As with all Agatha Christie films, Evil Under the Sun has an excellent set location with Guy Hamilton making the most of the beautiful locale. With the camera soaking in shots of the surrounding ocean and the gorgeously extravagant hotel, Evil Under the Sun is a fun film to watch visually. Utilizing every inch of the terrain in detailing the events of the day, Evil Under the Sun puts it all together in the end and keeps your eye on a map of the island at all times, to ensure that you too can place exactly where everything happened.

A pretty straight-forward whodunnit, Evil Under the Sun does not rewrite the book on the genre, but with strong acting, good writing, and an engaging mystery, it shows why the genre is so effective. It is a fun watch that leads to some great guessing games along the way before Hercule Poirot reveals every secret of the film as usual. Perhaps not cinematic excellence, but Evil Under the Sun is easy and fun viewing for lovers of whodunnits that has a great central performance from Peter Ustinov, which really makes the film that much better.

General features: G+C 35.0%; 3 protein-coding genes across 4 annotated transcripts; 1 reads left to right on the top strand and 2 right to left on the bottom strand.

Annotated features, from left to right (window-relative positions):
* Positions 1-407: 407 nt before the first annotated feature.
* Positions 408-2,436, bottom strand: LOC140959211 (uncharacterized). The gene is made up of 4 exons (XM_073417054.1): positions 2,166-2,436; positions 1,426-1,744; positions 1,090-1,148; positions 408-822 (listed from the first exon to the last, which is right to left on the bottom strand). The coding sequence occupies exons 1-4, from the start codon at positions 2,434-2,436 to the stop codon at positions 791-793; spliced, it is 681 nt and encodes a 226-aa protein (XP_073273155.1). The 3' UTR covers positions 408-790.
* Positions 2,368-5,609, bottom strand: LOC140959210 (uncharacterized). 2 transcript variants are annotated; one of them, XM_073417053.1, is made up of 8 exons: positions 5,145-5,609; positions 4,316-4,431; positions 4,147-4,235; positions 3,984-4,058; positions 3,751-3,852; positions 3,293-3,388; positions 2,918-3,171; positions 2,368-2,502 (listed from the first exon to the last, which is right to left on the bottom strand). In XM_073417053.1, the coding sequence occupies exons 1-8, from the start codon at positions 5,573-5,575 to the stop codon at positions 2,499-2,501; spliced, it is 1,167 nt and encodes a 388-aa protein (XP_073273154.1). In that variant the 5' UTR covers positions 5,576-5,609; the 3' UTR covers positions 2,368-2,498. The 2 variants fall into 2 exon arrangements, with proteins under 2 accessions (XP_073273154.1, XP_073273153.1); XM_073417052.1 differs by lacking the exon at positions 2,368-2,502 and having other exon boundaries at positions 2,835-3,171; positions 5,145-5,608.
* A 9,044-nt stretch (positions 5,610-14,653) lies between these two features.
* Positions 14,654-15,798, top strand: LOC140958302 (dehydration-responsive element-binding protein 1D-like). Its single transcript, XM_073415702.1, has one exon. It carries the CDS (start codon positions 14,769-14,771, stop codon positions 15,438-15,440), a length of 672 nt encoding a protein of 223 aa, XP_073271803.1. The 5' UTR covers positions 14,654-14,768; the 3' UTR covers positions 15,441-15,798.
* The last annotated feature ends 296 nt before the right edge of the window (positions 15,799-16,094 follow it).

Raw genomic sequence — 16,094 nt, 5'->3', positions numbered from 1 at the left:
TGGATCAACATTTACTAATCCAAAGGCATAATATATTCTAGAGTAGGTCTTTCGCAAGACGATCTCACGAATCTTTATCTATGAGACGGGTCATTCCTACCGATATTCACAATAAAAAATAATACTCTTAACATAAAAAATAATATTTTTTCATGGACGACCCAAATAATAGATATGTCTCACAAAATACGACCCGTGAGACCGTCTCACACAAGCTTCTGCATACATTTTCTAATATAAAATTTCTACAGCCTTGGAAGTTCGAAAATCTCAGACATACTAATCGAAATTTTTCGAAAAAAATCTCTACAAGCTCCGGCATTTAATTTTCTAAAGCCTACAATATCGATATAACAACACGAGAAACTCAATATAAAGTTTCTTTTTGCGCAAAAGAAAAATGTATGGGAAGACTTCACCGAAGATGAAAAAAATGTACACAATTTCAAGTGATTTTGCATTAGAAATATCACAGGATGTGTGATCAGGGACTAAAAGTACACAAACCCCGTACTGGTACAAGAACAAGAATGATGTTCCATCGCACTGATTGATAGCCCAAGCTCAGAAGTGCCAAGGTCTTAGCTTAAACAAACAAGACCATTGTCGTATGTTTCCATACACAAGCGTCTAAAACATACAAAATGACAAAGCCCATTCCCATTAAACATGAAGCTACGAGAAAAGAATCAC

Mystery, Drama |UK, 1982 | PG | Dir.Guy Hamilton | Peter Ustinov, James Mason, Maggie Smith

Evil Under the Sun
* Making Of Interview with costume designer Anthony Powell
* Interview with writer Barry Sandler
* Interview with producer Richard Goodwin
* Behind the scenes stills gallery
* Costume designs stills gallery

The Mirror Crack’d


There is nothing glaringly wrong with this low-key, star-studded Agatha Christie adaptation (these kind of movies were very popular back in the 70’s and 80’s). The case is interesting enough, the stars seem sufficiently invested in their roles, the direction is competent. Yet, despite all that one can feel an overall sense of predictability and slight tediousness hanging over the proceedings. Sure, the experience is enjoyable. But it’s also completely ephemeral. I doubt anyone will remember “The Mirror Crack’d” the day after he saw it.